A Christian charity has put together a panel of commissioners to investigate the nature and extent of discrimination against Christians in the UK.
The Commission of Inquiry is being launched by Voice for Justice UK (VfJ) after a survey of 1,500 Christians by the charity found that experiences of hostility and ridicule are widespread.
Well over half of respondents aged below 35 (61%) said they had experienced hostility and ridicule for discussing their beliefs.
Less than half overall (45%) felt able to express their views in the workplace, falling to below 35% among under-35s.
Only a fifth felt that discrimination against Christians was taken as seriously as other forms of discrimination.
Many respondents reported a lack of freedom of speech around LGBT issues. One person spoke of "bullying" by LGBT advocates, while another said their employer "has made it known that 'misgendering a trans colleague' is a sackable offence".
A fed up teenager said: "The most painful and public experiences now seem to be related to LGBTQIA agendas. It is being forced down the throat of Christians who now have been consumed by fear and unable to say frankly 'I don't believe in this and I won't endorse this'."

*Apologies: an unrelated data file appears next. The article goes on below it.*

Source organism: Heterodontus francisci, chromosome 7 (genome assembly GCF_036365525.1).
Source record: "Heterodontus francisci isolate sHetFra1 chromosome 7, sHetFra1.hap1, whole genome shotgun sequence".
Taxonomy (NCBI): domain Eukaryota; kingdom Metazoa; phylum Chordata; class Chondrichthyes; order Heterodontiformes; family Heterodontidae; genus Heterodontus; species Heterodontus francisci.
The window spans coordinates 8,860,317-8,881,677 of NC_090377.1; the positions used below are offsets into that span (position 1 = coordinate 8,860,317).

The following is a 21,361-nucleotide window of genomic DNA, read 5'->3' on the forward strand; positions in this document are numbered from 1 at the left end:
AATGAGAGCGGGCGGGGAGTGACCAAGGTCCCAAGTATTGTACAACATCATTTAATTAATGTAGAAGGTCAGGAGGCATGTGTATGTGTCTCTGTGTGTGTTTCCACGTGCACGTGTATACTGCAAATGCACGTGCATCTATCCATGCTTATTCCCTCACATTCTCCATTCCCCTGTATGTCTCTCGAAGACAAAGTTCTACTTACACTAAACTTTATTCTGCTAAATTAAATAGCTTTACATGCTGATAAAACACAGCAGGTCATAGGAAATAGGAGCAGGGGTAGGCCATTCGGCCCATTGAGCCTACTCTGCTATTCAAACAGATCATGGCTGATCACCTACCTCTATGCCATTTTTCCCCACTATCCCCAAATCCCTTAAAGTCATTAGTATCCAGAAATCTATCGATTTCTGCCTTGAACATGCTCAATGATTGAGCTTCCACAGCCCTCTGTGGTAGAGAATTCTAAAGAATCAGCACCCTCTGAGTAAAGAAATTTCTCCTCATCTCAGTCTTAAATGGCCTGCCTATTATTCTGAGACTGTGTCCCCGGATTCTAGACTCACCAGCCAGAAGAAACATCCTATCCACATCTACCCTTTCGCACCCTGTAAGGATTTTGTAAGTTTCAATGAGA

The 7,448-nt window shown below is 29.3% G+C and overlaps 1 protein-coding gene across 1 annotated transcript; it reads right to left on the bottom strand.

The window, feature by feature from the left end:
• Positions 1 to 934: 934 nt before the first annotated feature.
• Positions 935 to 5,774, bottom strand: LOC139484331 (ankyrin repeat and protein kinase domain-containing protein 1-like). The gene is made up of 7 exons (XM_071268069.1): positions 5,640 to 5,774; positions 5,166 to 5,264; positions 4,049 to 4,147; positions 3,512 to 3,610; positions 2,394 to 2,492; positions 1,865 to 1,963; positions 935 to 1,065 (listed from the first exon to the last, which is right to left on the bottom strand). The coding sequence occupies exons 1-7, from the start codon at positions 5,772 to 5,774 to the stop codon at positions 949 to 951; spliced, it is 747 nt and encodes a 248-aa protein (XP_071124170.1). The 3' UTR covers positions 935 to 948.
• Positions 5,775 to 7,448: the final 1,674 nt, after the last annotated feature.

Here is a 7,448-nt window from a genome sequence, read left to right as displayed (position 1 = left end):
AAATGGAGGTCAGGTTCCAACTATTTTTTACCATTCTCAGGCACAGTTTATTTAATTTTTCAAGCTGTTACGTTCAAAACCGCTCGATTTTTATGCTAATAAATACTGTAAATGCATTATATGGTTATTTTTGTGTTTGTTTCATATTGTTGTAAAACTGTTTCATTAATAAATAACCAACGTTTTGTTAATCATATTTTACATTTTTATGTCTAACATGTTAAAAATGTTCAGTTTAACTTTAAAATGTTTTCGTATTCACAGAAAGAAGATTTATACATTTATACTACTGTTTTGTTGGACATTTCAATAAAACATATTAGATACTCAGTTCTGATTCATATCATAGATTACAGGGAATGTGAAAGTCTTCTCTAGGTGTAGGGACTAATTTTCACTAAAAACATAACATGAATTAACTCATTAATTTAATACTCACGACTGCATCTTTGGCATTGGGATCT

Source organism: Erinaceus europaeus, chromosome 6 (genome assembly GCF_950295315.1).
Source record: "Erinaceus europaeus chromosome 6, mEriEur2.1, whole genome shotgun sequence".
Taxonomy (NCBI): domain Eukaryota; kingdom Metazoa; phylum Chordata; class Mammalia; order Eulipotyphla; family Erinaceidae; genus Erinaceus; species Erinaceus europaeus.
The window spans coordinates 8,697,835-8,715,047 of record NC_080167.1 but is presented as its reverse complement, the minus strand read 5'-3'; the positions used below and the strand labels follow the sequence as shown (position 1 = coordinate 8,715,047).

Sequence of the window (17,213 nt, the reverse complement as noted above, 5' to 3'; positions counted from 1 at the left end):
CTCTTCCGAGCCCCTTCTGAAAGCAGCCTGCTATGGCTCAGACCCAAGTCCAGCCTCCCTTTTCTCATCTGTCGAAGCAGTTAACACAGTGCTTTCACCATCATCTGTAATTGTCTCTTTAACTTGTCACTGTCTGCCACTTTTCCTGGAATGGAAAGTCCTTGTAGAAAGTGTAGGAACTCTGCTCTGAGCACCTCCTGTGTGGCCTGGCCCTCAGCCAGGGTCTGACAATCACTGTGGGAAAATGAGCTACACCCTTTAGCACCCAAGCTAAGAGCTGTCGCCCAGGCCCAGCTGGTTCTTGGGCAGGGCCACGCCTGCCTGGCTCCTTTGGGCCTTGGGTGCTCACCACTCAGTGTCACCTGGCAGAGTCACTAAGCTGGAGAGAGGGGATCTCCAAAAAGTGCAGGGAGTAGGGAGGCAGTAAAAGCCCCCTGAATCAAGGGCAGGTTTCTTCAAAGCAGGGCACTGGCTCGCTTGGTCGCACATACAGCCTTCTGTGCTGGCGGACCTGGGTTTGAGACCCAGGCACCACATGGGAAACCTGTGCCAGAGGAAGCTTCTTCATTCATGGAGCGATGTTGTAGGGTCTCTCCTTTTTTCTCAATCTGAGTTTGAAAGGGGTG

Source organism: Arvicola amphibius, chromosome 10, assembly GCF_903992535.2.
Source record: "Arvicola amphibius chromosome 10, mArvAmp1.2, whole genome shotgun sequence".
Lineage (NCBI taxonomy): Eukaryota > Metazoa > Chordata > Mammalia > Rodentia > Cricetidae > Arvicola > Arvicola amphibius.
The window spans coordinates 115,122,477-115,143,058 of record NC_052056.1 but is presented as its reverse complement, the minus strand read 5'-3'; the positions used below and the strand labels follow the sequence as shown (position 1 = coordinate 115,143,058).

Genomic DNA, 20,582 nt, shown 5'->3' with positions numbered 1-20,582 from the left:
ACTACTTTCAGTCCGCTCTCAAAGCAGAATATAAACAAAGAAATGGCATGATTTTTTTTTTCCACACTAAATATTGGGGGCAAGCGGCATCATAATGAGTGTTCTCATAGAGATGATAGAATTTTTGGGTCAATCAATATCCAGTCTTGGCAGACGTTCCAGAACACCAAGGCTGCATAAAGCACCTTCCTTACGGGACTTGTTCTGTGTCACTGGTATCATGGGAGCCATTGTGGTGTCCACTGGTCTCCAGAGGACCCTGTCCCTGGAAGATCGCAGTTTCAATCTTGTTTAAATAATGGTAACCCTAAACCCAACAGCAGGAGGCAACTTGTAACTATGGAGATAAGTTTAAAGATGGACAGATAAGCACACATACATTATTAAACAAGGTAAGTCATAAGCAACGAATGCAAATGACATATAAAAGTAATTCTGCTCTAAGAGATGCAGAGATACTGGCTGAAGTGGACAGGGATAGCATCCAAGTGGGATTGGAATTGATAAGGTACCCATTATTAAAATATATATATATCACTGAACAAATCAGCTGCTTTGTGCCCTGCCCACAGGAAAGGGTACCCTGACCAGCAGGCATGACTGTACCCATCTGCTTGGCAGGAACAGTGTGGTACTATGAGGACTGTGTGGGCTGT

One respondent described an incident in which a colleague asked them whether they believed in same sex marriage.
"When I said 'no' she said it was lucky I was talking to her as she had friends who would have reported me," they said.
Another described feeling left with no choice but to quit their job because they were being forced to affirm students' gender identity.
According to VfJ, the UK has the highest rate of legal prosecutions for alleged 'hate speech' in Europe.
It warns that the situation is only getting worse, with recent cases of Christians being cancelled, arrested or losing their jobs for sharing their beliefs.
These include pro-life volunteer Isabel Vaughan-Spruce, who has been arrested twice in the last year for silent prayer in an abortion clinic 'buffer zone'; King Lawal, a Conservative councillor who was suspended by his party and cancelled by seven organisations after saying that being gay was a sin; and Ben Dybowski, a teacher who said he was dismissed for 'hate speech' after being invited to share his views during a training session.
The Commission of Inquiry into Discrimination Against Christians (CIDAC) was launched this week and is being overseen by a panel whose members have been selected for their experience and expertise in human rights and equality issues.
They have been tasked with "investigating impartially the nature, context and scale of discrimination faced by Christians in the UK".
Lynda Rose CEO of Voice for Justice, said: "Is freedom and tolerance for everyone or only for some? If Christians can be silenced, who next?"
CIDAC is inviting submissions from Christians who have suffered discrimination, injustice, stigma or hostility. Hearings open to the public will begin shortly. Further information can be obtained from the website https://cidac.co.uk/ or from email@example.com.